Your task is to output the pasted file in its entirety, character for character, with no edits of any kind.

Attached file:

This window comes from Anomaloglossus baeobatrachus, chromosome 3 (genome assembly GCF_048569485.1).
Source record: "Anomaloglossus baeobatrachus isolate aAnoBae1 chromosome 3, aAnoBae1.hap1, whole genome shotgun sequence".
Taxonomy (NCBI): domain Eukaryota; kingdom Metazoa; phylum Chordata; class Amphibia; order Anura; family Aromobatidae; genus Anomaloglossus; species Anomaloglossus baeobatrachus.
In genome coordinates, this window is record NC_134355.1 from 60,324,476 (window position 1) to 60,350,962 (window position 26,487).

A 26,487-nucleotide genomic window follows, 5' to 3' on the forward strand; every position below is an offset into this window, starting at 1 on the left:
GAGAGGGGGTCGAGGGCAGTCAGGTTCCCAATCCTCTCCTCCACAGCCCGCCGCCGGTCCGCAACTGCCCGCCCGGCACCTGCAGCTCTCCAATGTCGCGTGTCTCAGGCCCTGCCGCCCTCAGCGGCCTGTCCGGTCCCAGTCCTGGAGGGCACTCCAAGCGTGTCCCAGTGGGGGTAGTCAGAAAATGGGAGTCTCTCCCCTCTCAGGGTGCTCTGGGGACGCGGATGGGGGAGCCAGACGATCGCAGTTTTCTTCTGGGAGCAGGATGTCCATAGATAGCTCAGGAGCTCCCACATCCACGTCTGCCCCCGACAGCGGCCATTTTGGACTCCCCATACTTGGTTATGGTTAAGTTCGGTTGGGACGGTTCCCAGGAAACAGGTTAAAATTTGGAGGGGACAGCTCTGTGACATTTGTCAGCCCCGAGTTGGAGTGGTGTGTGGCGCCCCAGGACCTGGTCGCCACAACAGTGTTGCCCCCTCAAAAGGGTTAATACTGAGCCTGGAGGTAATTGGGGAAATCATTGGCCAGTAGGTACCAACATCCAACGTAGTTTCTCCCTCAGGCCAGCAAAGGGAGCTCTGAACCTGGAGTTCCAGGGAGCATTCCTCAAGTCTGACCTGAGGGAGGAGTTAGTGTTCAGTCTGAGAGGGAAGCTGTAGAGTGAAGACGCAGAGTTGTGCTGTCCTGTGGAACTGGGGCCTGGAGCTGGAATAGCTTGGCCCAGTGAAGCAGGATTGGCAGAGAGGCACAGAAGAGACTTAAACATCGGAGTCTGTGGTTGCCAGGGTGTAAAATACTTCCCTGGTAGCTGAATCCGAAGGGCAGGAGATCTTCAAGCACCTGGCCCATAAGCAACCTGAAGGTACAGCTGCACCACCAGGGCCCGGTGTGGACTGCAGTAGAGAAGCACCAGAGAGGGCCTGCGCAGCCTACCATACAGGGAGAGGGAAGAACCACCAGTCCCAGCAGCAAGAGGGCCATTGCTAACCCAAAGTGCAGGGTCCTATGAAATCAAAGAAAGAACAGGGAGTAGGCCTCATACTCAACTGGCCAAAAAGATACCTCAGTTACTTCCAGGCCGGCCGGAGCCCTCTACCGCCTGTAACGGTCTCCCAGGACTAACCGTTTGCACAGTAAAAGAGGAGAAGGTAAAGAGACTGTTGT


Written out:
This window comes from Anomaloglossus baeobatrachus, chromosome 3 (genome assembly GCF_048569485.1).
Source record: "Anomaloglossus baeobatrachus isolate aAnoBae1 chromosome 3, aAnoBae1.hap1, whole genome shotgun sequence".
Taxonomy (NCBI): domain Eukaryota; kingdom Metazoa; phylum Chordata; class Amphibia; order Anura; family Aromobatidae; genus Anomaloglossus; species Anomaloglossus baeobatrachus.
In genome coordinates, this window is record NC_134355.1 from 60,324,476 (window position 1) to 60,350,962 (window position 26,487).

A 26,487-nucleotide genomic window follows, 5' to 3' on the forward strand; every position below is an offset into this window, starting at 1 on the left:
GAGAGGGGGTCGAGGGCAGTCAGGTTCCCAATCCTCTCCTCCACAGCCCGCCGCCGGTCCGCAACTGCCCGCCCGGCACCTGCAGCTCTCCAATGTCGCGTGTCTCAGGCCCTGCCGCCCTCAGCGGCCTGTCCGGTCCCAGTCCTGGAGGGCACTCCAAGCGTGTCCCAGTGGGGGTAGTCAGAAAATGGGAGTCTCTCCCCTCTCAGGGTGCTCTGGGGACGCGGATGGGGGAGCCAGACGATCGCAGTTTTCTTCTGGGAGCAGGATGTCCATAGATAGCTCAGGAGCTCCCACATCCACGTCTGCCCCCGACAGCGGCCATTTTGGACTCCCCATACTTGGTTATGGTTAAGTTCGGTTGGGACGGTTCCCAGGAAACAGGTTAAAATTTGGAGGGGACAGCTCTGTGACATTTGTCAGCCCCGAGTTGGAGTGGTGTGTGGCGCCCCAGGACCTGGTCGCCACAACAGTGTTGCCCCCTCAAAAGGGTTAATACTGAGCCTGGAGGTAATTGGGGAAATCATTGGCCAGTAGGTACCAACATCCAACGTAGTTTCTCCCTCAGGCCAGCAAAGGGAGCTCTGAACCTGGAGTTCCAGGGAGCATTCCTCAAGTCTGACCTGAGGGAGGAGTTAGTGTTCAGTCTGAGAGGGAAGCTGTAGAGTGAAGACGCAGAGTTGTGCTGTCCTGTGGAACTGGGGCCTGGAGCTGGAATAGCTTGGCCCAGTGAAGCAGGATTGGCAGAGAGGCACAGAAGAGACTTAAACATCGGAGTCTGTGGTTGCCAGGGTGTAAAATACTTCCCTGGTAGCTGAATCCGAAGGGCAGGAGATCTTCAAGCACCTGGCCCATAAGCAACCTGAAGGTACAGCTGCACCACCAGGGCCCGGTGTGGACTGCAGTAGAGAAGCACCAGAGAGGGCCTGCGCAGCCTACCATACAGGGAGAGGGAAGAACCACCAGTCCCAGCAGCAAGAGGGCCATTGCTAACCCAAAGTGCAGGGTCCTATGAAATCAAAGAAAGAACAGGGAGTAGGCCTCATACTCAACTGGCCAAAAAGATACCTCAGTTACTTCCAGGCCGGCCGGAGCCCTCTACCGCCTGTAACGGTCTCCCAGGACTAACCGTTTGCACAGTAAAAGAGGAGAAGGTAAAGAGACTGTTGT